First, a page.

A., B., C., and D. were partners in a banking-house at Liverpoolu, and C. and D. also carried on a separate mercantile concern in London. J. S. having accepted bills pavable at the house of C. and D. employed A., B., C., and D. to get them paid accordingly, and agreed to deposit with them good bills indorsed by him for the purpose of enabling them so to do; A., B., C., and D. debited J. S. in account for his acceptances, and credited him for all the bills which he deposited; some of the bills so deposited by J. S. were remitted by A., B., C., and D., to C. and D.; upon the general account between the two houses, and before any of the acceptances of J. S. became due, both houses failed, and J. S. was obliged to pay his own acceptances; it was holden, 1st, that the assignees of C. and D. were entitled to retain against J. S. the bills remitted to them by A., B., C., and D.: held also, that it made no difference that one of the hills remitted did not arrive in London until after the bankruptcy of C. and D., though sent by A., B., C., and D. before the event. The ground on which this decision proceeded, appears to have been this : that C. and D., notwithstanding their partnership with A. and B., were parties capable of acquiring a property in the bills in question, as capable as any third party: that they had acquired such property without reproach, and in truth in pursuance of that agreement upon which they were delivered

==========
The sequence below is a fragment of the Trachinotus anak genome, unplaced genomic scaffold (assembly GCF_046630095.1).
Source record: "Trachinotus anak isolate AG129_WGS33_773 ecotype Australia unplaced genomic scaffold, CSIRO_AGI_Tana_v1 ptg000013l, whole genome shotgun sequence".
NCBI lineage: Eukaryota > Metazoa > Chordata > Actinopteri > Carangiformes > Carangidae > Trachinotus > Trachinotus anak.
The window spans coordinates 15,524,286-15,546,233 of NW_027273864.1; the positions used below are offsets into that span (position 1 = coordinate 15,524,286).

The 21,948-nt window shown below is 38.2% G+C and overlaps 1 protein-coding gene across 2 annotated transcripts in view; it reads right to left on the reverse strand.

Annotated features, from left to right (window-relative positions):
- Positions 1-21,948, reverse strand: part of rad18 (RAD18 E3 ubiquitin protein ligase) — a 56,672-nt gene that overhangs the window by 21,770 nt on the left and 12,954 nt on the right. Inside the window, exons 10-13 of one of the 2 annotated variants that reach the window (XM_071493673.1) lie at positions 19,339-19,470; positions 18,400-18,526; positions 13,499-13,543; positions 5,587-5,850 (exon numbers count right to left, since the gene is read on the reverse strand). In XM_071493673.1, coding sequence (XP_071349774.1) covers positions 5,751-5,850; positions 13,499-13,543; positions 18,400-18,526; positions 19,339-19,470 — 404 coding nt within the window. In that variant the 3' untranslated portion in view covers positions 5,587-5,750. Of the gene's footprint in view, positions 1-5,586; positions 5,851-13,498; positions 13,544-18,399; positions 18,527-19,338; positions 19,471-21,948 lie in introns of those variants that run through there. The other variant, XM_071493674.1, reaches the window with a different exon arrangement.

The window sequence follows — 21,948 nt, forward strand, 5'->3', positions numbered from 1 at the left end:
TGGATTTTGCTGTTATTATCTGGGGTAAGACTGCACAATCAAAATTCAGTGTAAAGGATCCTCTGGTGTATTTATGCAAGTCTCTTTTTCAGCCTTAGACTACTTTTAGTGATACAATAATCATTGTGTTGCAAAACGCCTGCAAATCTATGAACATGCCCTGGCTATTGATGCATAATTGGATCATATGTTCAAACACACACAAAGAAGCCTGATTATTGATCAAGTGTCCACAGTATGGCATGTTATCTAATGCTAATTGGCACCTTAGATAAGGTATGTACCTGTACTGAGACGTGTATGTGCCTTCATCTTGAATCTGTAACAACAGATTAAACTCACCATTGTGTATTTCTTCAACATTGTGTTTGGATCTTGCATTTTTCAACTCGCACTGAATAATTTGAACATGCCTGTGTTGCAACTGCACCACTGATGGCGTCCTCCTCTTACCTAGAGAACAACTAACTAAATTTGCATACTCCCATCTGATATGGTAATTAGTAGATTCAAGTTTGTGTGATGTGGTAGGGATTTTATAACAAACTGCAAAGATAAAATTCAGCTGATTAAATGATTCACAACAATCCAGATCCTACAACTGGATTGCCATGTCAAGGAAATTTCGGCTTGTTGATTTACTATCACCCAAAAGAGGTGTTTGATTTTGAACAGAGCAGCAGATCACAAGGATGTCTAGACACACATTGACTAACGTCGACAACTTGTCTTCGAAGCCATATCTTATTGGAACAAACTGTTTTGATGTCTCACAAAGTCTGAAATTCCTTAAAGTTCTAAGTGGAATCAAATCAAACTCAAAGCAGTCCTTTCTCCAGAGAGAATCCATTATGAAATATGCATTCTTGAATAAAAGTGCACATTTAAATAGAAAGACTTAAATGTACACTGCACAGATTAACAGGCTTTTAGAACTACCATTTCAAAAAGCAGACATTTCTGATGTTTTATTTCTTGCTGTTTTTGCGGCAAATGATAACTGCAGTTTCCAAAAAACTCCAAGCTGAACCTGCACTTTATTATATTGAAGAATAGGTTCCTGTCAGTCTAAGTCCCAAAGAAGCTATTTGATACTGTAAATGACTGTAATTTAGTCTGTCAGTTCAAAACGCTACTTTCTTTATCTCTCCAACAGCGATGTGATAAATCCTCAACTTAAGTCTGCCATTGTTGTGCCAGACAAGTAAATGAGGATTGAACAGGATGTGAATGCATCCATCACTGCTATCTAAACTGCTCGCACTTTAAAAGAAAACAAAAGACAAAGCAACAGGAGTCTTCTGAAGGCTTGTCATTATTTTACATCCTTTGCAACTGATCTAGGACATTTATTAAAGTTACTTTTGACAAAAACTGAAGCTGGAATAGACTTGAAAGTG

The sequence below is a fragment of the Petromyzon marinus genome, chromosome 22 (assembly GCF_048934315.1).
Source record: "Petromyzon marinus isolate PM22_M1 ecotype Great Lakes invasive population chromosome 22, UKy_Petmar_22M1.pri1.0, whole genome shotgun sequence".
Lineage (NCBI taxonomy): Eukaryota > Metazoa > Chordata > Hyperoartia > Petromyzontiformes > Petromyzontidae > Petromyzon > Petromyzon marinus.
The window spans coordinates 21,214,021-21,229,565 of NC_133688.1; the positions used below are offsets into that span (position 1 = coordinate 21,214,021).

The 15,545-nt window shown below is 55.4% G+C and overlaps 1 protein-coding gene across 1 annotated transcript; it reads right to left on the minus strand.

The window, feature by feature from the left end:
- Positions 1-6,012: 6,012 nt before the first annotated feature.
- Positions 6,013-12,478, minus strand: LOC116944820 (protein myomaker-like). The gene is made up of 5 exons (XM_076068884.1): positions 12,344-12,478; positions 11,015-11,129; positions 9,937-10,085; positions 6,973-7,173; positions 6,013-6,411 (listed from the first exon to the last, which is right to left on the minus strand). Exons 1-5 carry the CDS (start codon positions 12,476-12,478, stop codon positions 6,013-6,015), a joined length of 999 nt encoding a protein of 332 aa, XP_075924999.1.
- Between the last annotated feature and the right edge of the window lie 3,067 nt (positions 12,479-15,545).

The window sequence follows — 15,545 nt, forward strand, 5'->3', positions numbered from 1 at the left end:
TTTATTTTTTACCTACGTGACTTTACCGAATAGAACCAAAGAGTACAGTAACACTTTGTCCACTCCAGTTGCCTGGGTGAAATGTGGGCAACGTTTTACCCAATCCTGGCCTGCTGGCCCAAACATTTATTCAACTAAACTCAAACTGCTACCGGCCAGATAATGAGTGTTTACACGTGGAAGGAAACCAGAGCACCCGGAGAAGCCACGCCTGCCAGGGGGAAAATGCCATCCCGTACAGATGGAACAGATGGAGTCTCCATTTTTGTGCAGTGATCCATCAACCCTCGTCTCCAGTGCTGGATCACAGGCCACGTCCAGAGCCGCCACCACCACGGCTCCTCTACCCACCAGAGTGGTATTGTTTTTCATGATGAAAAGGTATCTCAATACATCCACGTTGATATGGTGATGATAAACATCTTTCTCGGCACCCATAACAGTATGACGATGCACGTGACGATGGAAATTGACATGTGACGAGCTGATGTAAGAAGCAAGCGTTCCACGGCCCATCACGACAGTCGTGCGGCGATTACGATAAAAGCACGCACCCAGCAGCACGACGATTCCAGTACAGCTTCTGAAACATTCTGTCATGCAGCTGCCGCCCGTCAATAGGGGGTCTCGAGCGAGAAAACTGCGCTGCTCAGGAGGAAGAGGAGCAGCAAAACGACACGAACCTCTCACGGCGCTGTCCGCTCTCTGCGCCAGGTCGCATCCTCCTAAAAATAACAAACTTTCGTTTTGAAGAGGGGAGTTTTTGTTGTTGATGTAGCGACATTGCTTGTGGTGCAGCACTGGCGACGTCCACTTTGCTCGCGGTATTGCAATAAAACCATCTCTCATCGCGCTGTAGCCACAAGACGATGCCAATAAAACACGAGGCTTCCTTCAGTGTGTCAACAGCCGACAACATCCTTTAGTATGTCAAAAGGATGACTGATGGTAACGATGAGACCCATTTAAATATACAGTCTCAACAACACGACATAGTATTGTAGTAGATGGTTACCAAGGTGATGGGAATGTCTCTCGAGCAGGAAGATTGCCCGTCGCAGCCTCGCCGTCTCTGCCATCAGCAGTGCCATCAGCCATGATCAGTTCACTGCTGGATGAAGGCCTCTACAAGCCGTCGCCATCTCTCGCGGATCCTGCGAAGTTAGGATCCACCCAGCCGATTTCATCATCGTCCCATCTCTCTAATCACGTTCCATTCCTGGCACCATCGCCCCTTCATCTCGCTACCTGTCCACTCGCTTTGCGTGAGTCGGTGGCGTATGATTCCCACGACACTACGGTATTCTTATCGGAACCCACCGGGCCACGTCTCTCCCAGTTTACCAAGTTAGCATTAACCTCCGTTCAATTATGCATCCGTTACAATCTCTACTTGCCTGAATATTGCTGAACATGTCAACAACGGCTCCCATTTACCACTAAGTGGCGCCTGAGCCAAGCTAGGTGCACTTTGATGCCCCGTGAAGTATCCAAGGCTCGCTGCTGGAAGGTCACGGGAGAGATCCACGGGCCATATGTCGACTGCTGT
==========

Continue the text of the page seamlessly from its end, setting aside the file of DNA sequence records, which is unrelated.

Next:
u Bolton v. Puller, 1 Bos and Pul. 539.